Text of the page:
The correctness of Kruskal's Algorithm follows from an inductive argument. First, the set \(S\) is initialized as the empty set, so there is certainly a minimum weight spanning tree containing all the edges in \(S\text{.}\) Now suppose that for some \(i\) with \(0\le i \lt n\text{,}\) \(|S|=i\) and there is a minimum weight spanning tree containing all the edges in \(S\text{.}\) Let \(\bfF\) be the spanning forest determined by the edges in \(S\text{,}\) and let \(C_1, C_2,\dots,C_s\) be the components of \(\bfF\text{.}\) For each \(k=1,2,\dots,s\text{,}\) let \(f_k\) be a minimum weight edge with one endpoint in \(C_k\) and the other not in \(C_k\text{.}\) Then the edge \(e\) added to \(S\) by Kruskal's Algorithm is just the edge \(\{f_1,f_2,\dots,f_s\}\) having minimum weight. Applying Lemma 12.6 and the inductive hypothesis, we know that there will still be a minimum weight spanning tree of \(\bfG\) containing all the edges of \(S\cup\{e\}\text{.}\)

Example12.9Kruskal's Algorithm

Let's see what Kruskal's algorithm does on the weighted graph in Figure 12.1. It first sorts all of the edges by weight. We won't reproduce the list here, since we won't need all of it. The edge of least weight is \(ck\text{,}\) which has weight \(23\text{.}\) It continues adding the edge of least weight, adding \(ag\text{,}\) \(fg\text{,}\) \(fi\text{,}\) \(fj\text{,}\) and \(bj\text{.}\) However, after doing this, the edge of lowest weight is \(fb\text{,}\) which has weight \(38\text{.}\) This edge cannot be added, as doing so would make \(fjb\) a cycle. Thus, the algorithm bypasses it and adds \(bc\text{.}\) Edge \(ai\) is next inspected, but it, too, would create a cycle and is eliminated from consideration. Then \(em\) is added, followed by \(dl\text{.}\) There are now two edges of weight \(56\) to be considered: \(al\) and \(dj\text{.}\) Our sorting algorithm has somehow decided one of them should appear first, so let's say it's \(dj\text{.}\) After adding \(dj\text{,}\) we cannot add \(al\text{,}\) as \(agfjdl\) would form a cycle. Edge \(dk\) is next considered, but it would also form a cycle. However, \(ek\) can be added. Edges \(km\) and \(dm\) are then bypassed. Finally, edge \(ch\) is added as the twelfth and final edge for this \(13\)-vertex spanning tree. The full list of edges added (in order) is shown to the right. The total weight of this spanning tree is \(504\text{.}\)

c k 23
a g 25
f g 26
f i 29
f j 30
b j 34
b c 39
e m 49
d l 55
d j 56
e k 59
c h 79

Subsection12.1.3Prim's Algorithm

We now develop Prim's Algorithm for finding a minimum weight spanning tree. This algorithm is also known by a more descriptive label: Build Tree. We begin by choosing a root vertex \(r\text{.}\) Again, the algorithm proceeds with an initialization step followed by a series of inductive steps.

The correctness of Prim's algorithm follows immediately from Lemma 12.6.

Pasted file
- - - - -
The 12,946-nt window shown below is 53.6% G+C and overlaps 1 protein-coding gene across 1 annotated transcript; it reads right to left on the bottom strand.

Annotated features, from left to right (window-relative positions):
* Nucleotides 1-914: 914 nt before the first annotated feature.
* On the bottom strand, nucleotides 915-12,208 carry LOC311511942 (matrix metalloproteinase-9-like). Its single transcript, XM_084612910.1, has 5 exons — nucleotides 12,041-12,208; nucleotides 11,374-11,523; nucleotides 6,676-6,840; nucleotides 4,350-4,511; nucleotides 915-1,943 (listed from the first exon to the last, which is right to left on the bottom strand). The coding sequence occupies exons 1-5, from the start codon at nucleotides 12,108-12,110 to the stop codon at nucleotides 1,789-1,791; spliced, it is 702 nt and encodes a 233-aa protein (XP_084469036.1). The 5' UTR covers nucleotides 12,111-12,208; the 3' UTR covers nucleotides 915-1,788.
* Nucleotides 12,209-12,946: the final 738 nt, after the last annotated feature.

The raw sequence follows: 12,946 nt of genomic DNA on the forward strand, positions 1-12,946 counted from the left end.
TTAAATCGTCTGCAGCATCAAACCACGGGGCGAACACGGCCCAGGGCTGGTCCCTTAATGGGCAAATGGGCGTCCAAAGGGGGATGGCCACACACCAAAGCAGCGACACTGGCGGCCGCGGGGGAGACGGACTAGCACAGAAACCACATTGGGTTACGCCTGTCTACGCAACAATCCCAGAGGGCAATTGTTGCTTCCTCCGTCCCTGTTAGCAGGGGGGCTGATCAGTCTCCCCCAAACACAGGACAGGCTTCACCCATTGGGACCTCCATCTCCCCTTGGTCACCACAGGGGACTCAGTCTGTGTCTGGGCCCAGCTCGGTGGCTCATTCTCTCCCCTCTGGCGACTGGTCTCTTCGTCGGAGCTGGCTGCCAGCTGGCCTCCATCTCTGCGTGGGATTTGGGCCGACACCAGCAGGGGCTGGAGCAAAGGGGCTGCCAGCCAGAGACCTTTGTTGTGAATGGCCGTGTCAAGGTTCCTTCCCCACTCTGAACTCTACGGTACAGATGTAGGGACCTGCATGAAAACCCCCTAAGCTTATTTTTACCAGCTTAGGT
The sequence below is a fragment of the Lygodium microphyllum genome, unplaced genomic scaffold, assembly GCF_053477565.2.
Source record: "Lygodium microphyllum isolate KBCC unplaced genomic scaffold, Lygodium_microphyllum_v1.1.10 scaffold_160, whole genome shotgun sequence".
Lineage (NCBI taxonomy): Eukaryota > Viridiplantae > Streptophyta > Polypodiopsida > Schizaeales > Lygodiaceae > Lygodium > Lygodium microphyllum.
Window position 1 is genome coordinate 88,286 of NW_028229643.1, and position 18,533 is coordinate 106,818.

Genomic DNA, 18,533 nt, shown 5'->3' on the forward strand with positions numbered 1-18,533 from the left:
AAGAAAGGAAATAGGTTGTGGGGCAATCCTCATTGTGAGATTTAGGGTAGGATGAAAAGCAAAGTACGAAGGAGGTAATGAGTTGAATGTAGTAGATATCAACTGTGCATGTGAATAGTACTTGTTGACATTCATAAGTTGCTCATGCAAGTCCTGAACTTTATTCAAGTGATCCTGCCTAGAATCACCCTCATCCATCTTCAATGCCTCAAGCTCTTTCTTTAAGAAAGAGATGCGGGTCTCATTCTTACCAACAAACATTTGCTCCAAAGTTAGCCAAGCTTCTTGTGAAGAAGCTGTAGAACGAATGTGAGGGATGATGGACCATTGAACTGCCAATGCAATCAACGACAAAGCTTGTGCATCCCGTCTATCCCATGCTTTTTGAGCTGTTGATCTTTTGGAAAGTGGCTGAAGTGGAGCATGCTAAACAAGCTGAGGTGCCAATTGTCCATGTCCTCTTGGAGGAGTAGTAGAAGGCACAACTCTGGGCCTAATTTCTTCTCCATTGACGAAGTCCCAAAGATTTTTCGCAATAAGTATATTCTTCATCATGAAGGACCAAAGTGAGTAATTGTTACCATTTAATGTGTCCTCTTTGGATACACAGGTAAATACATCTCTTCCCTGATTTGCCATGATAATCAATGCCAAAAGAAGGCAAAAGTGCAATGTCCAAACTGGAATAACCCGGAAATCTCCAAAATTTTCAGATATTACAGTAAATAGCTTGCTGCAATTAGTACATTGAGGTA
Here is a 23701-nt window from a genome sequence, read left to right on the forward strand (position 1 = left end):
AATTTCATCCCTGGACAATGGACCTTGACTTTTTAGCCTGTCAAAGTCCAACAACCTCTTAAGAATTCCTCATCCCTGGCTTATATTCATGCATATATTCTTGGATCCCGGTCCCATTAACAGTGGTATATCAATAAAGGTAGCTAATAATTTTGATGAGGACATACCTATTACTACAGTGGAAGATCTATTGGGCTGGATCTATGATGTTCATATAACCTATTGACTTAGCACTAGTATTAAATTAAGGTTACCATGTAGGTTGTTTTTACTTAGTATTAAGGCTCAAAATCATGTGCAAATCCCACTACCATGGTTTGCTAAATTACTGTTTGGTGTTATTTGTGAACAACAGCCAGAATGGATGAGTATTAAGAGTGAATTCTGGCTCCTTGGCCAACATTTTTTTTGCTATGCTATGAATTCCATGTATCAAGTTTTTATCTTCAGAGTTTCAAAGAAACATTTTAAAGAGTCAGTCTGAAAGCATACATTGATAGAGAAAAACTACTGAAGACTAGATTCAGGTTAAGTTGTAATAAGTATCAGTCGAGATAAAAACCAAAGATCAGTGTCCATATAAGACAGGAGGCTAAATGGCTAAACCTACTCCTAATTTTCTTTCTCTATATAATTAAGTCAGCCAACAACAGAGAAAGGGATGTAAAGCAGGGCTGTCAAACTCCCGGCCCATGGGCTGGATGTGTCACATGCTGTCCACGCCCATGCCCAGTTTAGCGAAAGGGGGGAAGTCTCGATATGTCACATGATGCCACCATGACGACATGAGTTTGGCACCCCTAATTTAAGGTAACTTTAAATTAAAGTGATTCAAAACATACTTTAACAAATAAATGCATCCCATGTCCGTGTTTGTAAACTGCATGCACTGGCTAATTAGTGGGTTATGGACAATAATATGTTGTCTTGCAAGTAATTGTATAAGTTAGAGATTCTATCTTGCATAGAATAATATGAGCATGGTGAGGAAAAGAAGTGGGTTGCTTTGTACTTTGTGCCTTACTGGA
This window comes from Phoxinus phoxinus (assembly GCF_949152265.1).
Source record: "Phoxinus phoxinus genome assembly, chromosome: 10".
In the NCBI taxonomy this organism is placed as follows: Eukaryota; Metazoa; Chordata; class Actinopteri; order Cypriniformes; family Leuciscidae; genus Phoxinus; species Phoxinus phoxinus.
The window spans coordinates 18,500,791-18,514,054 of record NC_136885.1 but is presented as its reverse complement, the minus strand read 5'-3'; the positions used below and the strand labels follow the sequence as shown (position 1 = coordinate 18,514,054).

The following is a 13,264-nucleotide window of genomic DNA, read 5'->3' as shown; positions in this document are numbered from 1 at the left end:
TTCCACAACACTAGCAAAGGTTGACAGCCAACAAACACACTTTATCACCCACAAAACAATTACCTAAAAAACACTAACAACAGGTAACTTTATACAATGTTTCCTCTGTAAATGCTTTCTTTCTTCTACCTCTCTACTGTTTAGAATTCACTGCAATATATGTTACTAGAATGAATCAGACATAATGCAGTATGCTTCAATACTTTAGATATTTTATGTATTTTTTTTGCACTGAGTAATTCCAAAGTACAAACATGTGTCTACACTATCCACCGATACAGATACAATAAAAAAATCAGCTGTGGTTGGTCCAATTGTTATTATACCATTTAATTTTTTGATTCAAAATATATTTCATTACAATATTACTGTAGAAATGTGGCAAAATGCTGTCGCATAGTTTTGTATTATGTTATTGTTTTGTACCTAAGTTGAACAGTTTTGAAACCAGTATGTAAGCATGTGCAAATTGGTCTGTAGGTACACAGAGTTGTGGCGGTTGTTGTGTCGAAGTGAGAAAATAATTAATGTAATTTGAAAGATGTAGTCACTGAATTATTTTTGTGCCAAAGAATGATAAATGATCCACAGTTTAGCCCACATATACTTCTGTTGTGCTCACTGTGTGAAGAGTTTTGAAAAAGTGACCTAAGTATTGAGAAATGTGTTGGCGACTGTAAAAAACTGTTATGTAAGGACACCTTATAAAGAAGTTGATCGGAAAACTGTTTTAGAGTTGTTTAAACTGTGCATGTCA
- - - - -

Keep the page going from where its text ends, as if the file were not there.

Example12.11Prim's Algorithm

Let's see what Prim's algorithm does on the weighted graph in Figure 12.1. We start with vertex \(a\) as the root vertex. The lightest edge connecting \(a\) (the only vertex in the tree so far) to the rest of the graph is \(ag\text{.}\) Next, \(fg\) is added. This is followed by \(fi\text{,}\) \(fj\text{,}\) \(bj\text{,}\) and \(bc\text{.}\) Next, the algorithm identifies \(ck\) as the lightest edge connecting \(\{a,g,i,f,j,b,c\}\) to the remaining vertices. Notice that this is considerably later than Kruskal's algorithm finds the same edge. The algorithm then determines that \(al\) and \(jd\text{,}\) both of weight \(56\) are the lightest edges connecting vertices in the tree to the other vertices. It picks arbitrarily, so let's say it takes \(al\text{.}\) It next finds \(dl\text{,}\) then \(ek\text{,}\) and then \(em\text{.}\) The final edge added is \(ch\text{.}\) The full list of edges added (in order) is shown to the right. The total weight of this spanning tree is \(504\text{.}\) This (not surprisingly) the same weight we obtained using Kruskal's algorithm. However, notice that the spanning tree found is different, as this one contains \(al\) instead of \(dj\text{.}\) This is not an issue, of course, since in both cases an arbitrary choice between two edges of equal weight was made.

a g 25
f g 26
f i 29
f j 30
b j 34
b c 39
c k 23
a l 56
d l 55
e k 59
e m 49
c h 79

Subsection12.1.4Comments on Efficiency

An implementation of Kruskal's algorithm seems to require that the edges be sorted. If the graph has \(n\) vertices and \(m\) edges, this requires \(m\log m\) operations just for the sort. But once the sort is done, the process takes only \(n-1\) steps—provided you keep track of the components as the spanning forest expands. Regardless, it is easy to see that at most \(O(n^2\log n)\) operations are required.

On the other hand, an implementation of Prim's algorithm requires the program to conveniently keep track of the edges incident with each vertex and always be able to identify the edge with least weight among subsets of these edges. In computer science, the data structure that enables this task to be carried out is called a heap.